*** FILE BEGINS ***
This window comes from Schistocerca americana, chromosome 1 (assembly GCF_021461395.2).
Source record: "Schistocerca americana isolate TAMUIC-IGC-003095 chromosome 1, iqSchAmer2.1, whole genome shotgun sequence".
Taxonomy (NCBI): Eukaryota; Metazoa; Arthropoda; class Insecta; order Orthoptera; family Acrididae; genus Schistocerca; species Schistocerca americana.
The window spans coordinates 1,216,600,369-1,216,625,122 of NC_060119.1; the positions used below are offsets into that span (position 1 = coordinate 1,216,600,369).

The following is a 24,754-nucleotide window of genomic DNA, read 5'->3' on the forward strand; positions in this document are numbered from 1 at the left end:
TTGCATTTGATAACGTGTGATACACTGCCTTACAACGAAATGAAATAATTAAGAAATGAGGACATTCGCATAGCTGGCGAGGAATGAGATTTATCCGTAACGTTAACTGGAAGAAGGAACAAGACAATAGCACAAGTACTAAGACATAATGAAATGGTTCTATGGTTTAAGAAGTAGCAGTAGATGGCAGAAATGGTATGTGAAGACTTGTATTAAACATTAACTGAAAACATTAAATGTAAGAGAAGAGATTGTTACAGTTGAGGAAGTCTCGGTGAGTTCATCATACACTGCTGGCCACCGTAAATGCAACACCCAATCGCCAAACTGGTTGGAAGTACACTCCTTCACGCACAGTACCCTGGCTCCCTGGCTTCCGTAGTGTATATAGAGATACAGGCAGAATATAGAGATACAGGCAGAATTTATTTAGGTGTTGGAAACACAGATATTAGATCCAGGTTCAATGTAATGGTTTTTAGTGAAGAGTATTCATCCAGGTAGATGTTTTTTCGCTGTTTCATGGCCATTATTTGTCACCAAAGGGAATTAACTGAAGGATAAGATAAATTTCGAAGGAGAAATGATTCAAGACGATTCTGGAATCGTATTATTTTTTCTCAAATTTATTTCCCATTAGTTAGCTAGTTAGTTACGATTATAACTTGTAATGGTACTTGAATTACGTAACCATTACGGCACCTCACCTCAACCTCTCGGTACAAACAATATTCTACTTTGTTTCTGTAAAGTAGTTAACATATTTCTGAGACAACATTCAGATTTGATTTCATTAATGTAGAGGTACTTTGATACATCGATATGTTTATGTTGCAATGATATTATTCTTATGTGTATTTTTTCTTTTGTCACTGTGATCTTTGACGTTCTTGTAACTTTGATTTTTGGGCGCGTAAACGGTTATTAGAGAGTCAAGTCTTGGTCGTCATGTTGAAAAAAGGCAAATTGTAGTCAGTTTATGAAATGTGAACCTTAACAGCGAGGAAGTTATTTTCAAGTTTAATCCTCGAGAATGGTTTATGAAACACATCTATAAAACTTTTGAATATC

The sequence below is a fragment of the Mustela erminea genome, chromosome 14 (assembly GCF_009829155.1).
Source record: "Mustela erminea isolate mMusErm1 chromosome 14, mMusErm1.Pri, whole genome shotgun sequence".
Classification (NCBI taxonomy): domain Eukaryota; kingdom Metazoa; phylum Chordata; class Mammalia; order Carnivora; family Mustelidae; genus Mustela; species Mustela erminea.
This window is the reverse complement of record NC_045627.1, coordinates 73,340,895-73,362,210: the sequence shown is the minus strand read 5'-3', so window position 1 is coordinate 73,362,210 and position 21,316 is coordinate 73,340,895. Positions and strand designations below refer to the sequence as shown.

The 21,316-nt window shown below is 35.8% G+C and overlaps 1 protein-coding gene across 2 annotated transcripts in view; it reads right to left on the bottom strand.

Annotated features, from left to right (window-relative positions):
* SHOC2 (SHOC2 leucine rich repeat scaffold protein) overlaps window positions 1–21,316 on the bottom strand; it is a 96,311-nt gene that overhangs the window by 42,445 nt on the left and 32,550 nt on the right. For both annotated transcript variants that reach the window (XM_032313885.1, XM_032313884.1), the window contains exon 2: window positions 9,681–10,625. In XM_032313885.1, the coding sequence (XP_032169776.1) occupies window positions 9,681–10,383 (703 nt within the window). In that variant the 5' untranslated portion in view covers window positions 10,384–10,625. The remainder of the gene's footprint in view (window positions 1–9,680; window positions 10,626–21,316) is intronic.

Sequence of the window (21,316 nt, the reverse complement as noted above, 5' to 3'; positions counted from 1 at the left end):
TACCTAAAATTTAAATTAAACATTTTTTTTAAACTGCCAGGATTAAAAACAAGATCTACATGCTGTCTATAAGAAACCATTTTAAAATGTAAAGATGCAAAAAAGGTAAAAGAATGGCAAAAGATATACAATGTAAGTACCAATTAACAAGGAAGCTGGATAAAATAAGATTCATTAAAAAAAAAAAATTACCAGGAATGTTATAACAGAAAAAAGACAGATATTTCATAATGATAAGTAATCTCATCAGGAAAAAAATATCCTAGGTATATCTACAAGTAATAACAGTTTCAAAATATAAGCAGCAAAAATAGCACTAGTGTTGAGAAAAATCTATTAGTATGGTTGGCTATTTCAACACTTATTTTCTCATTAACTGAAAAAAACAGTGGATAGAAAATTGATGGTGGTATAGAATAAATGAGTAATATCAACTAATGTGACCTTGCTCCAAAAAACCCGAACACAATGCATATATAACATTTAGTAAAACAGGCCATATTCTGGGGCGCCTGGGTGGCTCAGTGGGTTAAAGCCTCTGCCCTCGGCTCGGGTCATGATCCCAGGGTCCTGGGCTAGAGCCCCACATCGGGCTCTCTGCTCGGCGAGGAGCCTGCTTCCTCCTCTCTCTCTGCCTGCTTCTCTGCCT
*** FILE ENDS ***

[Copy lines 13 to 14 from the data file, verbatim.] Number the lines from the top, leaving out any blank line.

* SHOC2 (SHOC2 leucine rich repeat scaffold protein) overlaps window positions 1–21,316 on the bottom strand; it is a 96,311-nt gene that overhangs the window by 42,445 nt on the left and 32,550 nt on the right. For both annotated transcript variants that reach the window (XM_032313885.1, XM_032313884.1), the window contains exon 2: window positions 9,681–10,625. In XM_032313885.1, the coding sequence (XP_032169776.1) occupies window positions 9,681–10,383 (703 nt within the window). In that variant the 5' untranslated portion in view covers window positions 10,384–10,625. The remainder of the gene's footprint in view (window positions 1–9,680; window positions 10,626–21,316) is intronic.

Sequence of the window (21,316 nt, the reverse complement as noted above, 5' to 3'; positions counted from 1 at the left end):